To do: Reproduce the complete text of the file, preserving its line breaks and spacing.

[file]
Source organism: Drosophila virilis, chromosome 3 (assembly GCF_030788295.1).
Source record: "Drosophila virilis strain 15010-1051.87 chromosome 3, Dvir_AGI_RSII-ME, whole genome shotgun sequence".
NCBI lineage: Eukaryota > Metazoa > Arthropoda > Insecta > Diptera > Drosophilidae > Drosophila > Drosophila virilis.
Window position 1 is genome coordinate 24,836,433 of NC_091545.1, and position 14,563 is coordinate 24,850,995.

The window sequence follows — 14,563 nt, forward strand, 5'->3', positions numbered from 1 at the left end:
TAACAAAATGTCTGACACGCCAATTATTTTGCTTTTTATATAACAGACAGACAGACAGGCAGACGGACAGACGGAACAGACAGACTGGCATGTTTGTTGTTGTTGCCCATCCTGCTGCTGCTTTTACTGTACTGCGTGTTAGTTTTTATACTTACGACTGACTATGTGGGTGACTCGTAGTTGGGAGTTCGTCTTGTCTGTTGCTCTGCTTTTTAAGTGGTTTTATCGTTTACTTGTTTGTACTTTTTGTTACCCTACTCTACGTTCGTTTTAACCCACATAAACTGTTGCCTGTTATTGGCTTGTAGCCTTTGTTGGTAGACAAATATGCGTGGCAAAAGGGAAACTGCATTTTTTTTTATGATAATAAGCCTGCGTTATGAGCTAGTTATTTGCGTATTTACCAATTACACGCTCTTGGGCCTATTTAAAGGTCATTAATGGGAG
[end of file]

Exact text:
Source organism: Drosophila virilis, chromosome 3 (assembly GCF_030788295.1).
Source record: "Drosophila virilis strain 15010-1051.87 chromosome 3, Dvir_AGI_RSII-ME, whole genome shotgun sequence".
NCBI lineage: Eukaryota > Metazoa > Arthropoda > Insecta > Diptera > Drosophilidae > Drosophila > Drosophila virilis.
Window position 1 is genome coordinate 24,836,433 of NC_091545.1, and position 14,563 is coordinate 24,850,995.

The window sequence follows — 14,563 nt, forward strand, 5'->3', positions numbered from 1 at the left end:
TAACAAAATGTCTGACACGCCAATTATTTTGCTTTTTATATAACAGACAGACAGACAGGCAGACGGACAGACGGAACAGACAGACTGGCATGTTTGTTGTTGTTGCCCATCCTGCTGCTGCTTTTACTGTACTGCGTGTTAGTTTTTATACTTACGACTGACTATGTGGGTGACTCGTAGTTGGGAGTTCGTCTTGTCTGTTGCTCTGCTTTTTAAGTGGTTTTATCGTTTACTTGTTTGTACTTTTTGTTACCCTACTCTACGTTCGTTTTAACCCACATAAACTGTTGCCTGTTATTGGCTTGTAGCCTTTGTTGGTAGACAAATATGCGTGGCAAAAGGGAAACTGCATTTTTTTTTATGATAATAAGCCTGCGTTATGAGCTAGTTATTTGCGTATTTACCAATTACACGCTCTTGGGCCTATTTAAAGGTCATTAATGGGAG